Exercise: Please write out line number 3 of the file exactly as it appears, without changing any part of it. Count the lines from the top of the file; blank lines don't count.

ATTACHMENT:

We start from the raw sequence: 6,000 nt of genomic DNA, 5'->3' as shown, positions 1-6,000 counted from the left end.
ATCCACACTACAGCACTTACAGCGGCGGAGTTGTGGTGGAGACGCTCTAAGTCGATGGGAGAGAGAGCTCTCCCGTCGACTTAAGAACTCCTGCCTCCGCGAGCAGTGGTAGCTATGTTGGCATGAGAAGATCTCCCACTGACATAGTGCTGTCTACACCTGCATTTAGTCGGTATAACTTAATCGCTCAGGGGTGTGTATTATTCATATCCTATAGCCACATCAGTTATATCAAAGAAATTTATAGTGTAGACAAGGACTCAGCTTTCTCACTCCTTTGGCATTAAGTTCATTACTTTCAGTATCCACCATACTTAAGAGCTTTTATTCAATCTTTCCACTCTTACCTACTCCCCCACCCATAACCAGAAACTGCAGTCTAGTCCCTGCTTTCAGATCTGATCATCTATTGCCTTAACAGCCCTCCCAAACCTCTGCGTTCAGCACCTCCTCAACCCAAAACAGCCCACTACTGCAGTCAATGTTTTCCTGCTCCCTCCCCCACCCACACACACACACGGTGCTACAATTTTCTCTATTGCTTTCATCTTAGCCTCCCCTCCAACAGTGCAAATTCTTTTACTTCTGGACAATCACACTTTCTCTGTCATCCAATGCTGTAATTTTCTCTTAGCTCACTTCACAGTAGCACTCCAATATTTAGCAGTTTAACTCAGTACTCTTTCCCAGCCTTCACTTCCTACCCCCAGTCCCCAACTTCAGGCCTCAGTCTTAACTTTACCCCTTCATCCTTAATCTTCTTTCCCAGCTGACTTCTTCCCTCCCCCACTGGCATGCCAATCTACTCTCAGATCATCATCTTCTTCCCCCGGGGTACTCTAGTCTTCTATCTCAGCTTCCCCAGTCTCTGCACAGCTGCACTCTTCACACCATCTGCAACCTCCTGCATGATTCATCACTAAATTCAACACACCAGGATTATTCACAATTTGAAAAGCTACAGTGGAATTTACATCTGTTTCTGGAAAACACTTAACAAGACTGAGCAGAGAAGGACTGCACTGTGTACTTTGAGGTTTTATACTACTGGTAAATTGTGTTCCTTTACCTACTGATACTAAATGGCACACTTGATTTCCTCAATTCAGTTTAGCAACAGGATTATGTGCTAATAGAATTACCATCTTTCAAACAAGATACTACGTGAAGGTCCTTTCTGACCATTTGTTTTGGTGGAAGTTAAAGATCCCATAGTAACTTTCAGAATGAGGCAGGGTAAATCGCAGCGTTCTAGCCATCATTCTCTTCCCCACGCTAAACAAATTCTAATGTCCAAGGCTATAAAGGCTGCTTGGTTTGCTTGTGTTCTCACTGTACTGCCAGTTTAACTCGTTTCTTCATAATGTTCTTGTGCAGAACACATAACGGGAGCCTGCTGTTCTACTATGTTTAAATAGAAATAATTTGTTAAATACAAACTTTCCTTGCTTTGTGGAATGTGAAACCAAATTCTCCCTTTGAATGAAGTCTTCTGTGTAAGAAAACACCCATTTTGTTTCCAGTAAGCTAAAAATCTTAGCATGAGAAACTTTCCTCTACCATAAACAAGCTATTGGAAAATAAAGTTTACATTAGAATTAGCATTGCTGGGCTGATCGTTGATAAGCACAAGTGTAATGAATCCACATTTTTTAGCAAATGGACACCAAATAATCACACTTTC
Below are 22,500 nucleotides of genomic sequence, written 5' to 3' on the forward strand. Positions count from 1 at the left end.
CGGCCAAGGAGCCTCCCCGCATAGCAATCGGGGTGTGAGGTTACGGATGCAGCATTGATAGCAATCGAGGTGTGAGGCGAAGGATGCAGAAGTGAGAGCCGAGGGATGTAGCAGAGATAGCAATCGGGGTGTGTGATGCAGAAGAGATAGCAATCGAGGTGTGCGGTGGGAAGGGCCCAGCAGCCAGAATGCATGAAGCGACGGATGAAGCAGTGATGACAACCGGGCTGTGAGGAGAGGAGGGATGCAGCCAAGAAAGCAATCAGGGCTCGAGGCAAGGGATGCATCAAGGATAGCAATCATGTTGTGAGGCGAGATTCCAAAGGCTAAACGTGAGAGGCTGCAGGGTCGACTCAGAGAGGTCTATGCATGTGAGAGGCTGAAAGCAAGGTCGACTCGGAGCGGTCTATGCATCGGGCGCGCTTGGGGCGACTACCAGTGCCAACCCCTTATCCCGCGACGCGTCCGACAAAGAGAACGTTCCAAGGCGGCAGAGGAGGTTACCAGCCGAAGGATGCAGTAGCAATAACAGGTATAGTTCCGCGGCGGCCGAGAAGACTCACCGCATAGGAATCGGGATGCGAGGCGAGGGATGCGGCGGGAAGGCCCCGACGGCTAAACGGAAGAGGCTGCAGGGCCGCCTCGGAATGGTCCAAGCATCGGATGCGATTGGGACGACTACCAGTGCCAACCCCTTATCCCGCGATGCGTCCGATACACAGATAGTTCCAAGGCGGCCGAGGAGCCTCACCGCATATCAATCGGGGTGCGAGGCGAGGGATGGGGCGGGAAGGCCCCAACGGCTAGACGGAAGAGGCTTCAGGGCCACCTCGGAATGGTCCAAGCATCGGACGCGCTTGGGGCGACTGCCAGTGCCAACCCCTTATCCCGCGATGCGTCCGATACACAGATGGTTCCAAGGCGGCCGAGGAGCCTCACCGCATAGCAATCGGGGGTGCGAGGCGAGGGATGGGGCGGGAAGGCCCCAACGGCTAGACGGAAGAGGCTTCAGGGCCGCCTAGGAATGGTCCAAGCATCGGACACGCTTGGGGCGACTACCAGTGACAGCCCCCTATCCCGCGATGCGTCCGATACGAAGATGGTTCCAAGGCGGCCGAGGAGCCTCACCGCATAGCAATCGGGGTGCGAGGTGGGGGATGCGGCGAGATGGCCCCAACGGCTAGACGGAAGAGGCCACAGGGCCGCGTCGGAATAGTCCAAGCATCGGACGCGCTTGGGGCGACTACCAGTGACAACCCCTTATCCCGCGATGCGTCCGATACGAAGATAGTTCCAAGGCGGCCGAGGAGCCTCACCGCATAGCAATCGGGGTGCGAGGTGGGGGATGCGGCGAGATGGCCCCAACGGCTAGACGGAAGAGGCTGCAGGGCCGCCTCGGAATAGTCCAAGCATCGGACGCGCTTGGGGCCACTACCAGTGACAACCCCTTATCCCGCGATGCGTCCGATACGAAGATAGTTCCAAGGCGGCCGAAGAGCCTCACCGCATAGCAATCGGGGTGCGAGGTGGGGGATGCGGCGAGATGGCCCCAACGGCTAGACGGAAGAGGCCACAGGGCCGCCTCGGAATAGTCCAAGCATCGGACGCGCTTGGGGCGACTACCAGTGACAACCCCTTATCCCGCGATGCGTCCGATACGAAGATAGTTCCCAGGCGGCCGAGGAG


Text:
Below are 22,500 nucleotides of genomic sequence, written 5' to 3' on the forward strand. Positions count from 1 at the left end.